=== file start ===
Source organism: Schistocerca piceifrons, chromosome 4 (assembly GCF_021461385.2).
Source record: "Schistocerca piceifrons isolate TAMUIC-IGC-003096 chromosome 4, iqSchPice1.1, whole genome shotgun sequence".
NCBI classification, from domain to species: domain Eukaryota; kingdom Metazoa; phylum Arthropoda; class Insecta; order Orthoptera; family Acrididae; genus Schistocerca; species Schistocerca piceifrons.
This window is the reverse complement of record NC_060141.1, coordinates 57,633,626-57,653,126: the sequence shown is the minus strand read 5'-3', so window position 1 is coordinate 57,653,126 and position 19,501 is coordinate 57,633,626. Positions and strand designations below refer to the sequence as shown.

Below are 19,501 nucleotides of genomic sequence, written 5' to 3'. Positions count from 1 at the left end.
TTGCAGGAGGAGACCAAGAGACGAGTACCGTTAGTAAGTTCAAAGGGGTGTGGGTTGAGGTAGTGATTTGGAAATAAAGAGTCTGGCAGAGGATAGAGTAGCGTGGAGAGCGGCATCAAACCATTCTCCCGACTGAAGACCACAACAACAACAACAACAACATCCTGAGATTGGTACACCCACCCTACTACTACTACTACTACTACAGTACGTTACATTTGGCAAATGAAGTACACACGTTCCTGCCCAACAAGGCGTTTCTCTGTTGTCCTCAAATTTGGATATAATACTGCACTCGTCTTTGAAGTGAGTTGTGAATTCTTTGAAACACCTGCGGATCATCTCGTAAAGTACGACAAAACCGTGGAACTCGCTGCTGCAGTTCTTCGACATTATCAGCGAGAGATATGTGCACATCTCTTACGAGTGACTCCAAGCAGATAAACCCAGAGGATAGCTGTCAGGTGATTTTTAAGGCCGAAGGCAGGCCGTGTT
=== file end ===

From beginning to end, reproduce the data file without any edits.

Source organism: Schistocerca piceifrons, chromosome 4 (assembly GCF_021461385.2).
Source record: "Schistocerca piceifrons isolate TAMUIC-IGC-003096 chromosome 4, iqSchPice1.1, whole genome shotgun sequence".
NCBI classification, from domain to species: domain Eukaryota; kingdom Metazoa; phylum Arthropoda; class Insecta; order Orthoptera; family Acrididae; genus Schistocerca; species Schistocerca piceifrons.
This window is the reverse complement of record NC_060141.1, coordinates 57,633,626-57,653,126: the sequence shown is the minus strand read 5'-3', so window position 1 is coordinate 57,653,126 and position 19,501 is coordinate 57,633,626. Positions and strand designations below refer to the sequence as shown.

Below are 19,501 nucleotides of genomic sequence, written 5' to 3'. Positions count from 1 at the left end.
TTGCAGGAGGAGACCAAGAGACGAGTACCGTTAGTAAGTTCAAAGGGGTGTGGGTTGAGGTAGTGATTTGGAAATAAAGAGTCTGGCAGAGGATAGAGTAGCGTGGAGAGCGGCATCAAACCATTCTCCCGACTGAAGACCACAACAACAACAACAACAACATCCTGAGATTGGTACACCCACCCTACTACTACTACTACTACTACAGTACGTTACATTTGGCAAATGAAGTACACACGTTCCTGCCCAACAAGGCGTTTCTCTGTTGTCCTCAAATTTGGATATAATACTGCACTCGTCTTTGAAGTGAGTTGTGAATTCTTTGAAACACCTGCGGATCATCTCGTAAAGTACGACAAAACCGTGGAACTCGCTGCTGCAGTTCTTCGACATTATCAGCGAGAGATATGTGCACATCTCTTACGAGTGACTCCAAGCAGATAAACCCAGAGGATAGCTGTCAGGTGATTTTTAAGGCCGAAGGCAGGCCGTGTT